The

Gauss-

Seidel method is a remarkably easy to implement

Iterative method for solving systems of linear equations based on the

Jacobi iteration method. It is easier to implement (can be done in only 10s of lines of C code) and it is generally faster than the

Jacobi iteration, but its convergence speed still makes this method only of theoretical interest.

*If you are already familiar with Jacobi's iteration method
you can skip this paragraph as long as you give a glance
at the notations I've chosen.*
Suppose you wish to solve a (n,n) linear system. This system
can be written :

A * x = b

where A is a (n,n)

matrix, x and b are (n,1) column

vectors.

The Jacobi iteration method is to write the matrix A in the form

A = D + N

where D is a

diagonal matrix and N a matrix with only 0's on the
diagonal. A rewrite of the above formulae with A's decomposition
gives

(D + N) * x = b, hence D * x = b - N * x

The idea behind iteration is that you start with a random
(it should be chosen as close as possible to the solution to speed
up iteration time) estimation x

_{0} of the solution and
apply a

recursive formulae x

_{n+1} = f(x

_{n}).
The

function f() should be chosen so that the

sequence
(x

_{0}, x

_{1}, ...) has the solution for

limit.

The above formulae suggests you can compute the "new" value of
x given its "old" value. Therefore it gives the following
iteration formulae :

x_{n+1} = D^{-1} * b - D^{-1} * N * x_{n}

The interesting thing about this formulae is that D

^{-1} * b and
D

^{-1} * N are

constants throughout the iteration.

# Gauss-Seidel

In order to compute x

_{n+1} from x

_{n}, one
would probably

allocate new space where to store the elements of the
vector and compute them one by one. Then to complete the iteration,
x

_{n+1} must be copied where x

_{n} was and the
situation is ready to start over.

x_{n+1} `<-`

D^{-1} * b - D^{-1} * N * x_{n}

x_{n} `<-`

x_{n+1}

Gauss-Seidel's approach is to compute each element of x_{n+1}
and directly update x_{n} with that value. This eliminates the need
for a separate memory location. The calculation is done "in place" instead
of being copied to another location.

Let x^{k} be the k_th element of vector x :

x_{n}^{k} `<-`

(D^{-1} * b)^{k} - (D^{-1} * N * x_{n})^{k}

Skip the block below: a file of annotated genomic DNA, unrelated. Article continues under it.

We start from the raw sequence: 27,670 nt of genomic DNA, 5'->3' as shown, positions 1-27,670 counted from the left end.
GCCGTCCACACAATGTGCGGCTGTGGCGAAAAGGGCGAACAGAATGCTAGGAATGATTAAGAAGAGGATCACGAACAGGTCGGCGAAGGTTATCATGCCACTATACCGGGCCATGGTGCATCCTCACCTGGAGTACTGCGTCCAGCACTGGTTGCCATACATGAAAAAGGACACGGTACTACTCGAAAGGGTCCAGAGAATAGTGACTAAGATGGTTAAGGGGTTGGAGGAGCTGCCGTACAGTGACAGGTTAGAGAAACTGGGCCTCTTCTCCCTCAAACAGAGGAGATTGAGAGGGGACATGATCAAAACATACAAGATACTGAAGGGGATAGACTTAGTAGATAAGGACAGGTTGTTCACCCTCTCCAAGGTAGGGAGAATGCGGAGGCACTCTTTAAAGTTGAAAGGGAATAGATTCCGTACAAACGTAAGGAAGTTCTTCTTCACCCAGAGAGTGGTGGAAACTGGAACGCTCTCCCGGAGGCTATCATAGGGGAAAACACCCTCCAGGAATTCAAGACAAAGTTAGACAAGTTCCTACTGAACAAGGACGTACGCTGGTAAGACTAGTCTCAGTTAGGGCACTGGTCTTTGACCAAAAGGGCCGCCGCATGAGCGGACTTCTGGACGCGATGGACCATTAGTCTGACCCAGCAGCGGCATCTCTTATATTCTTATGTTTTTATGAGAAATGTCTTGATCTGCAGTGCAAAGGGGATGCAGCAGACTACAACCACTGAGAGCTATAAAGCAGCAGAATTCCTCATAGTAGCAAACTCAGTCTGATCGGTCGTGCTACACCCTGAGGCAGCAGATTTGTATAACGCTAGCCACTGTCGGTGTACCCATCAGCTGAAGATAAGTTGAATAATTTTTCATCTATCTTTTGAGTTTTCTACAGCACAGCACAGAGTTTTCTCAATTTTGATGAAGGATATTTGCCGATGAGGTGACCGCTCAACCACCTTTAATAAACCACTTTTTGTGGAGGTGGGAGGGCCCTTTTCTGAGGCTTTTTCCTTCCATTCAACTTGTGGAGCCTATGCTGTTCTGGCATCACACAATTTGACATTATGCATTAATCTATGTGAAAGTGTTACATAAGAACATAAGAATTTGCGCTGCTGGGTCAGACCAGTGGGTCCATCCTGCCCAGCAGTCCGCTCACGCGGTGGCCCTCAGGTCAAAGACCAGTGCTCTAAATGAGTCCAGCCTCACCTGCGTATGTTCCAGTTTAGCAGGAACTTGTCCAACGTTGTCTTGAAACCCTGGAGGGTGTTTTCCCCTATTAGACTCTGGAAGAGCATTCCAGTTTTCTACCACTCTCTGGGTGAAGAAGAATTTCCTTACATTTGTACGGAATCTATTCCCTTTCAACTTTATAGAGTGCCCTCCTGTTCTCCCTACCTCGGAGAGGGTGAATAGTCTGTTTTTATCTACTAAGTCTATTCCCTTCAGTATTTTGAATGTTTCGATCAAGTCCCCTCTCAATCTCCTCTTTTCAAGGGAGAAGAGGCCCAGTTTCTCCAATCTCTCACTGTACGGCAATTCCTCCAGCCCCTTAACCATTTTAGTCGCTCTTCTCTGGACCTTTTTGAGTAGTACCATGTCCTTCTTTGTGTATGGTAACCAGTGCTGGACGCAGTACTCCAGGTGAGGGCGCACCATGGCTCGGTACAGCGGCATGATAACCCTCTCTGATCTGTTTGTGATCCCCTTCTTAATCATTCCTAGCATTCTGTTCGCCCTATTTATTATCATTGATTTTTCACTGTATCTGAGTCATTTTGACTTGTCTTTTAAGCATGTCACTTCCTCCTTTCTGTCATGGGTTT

# Strengths and drawbacks

Gauss-Seidel iteration has the same drawbacks than Jacobi iteration, including
but not limited to :

- The matrix D is not always invertible. One
**must** check that
the values on the diagonal are non-zero before starting the iteration
because it can lead to unpredictable results.
- The spectral radius of the matrix D
^{-1} * N must
have a modulus < 1 for the iteration to work correctly.
Think of the spectral radius (the largest value of the set of eigenvalue modules) as being the greatest scalar factor
that can be applied to a vector. If it is greater than 1, iteration
on the corresponding eigenvector will result in an infinite limit.

But tests I've conducted on a fair number of

random
diagonally dominant matrices representing

linear systems show that this method is between twice or thrice faster than
the traditional

Jacobi iteration method.

Besides such matrices are frequently encountered when applying
finite difference methods, for example when trying to solve boundary value differential problems.

# Conclusion

Jacobi iteration and Gauss-Seidel iteration are good

numerical analysis
reference methods to evaluate the performance of other linear system solving
schemes. Besides Gauss-Seidel iteration turns out to be very
important in

multigrid relaxation methods.

The Gauss-Seidel method has a **faster convergence speed than Jacobi's
iteration method** (about twice faster)
and is even **easier to implement**.
It takes only tens of line
of C code to program it. This makes it a choice method for
computer scientists willing to test the validity of a model.
However I really urge them to use a better relaxation method if
they intend to do something at least a little serious because
typical convergence speed is so slow that it makes this method
**only of theoretical interest**.
It takes o(p*J^{2}) iterations to reduce the error
by a factor 10^{p} of a (J,J) linear system with
diagonally dominant matrices.

#####
Numerical Recipes in C - 19.5 Relaxation methods for boundary value problems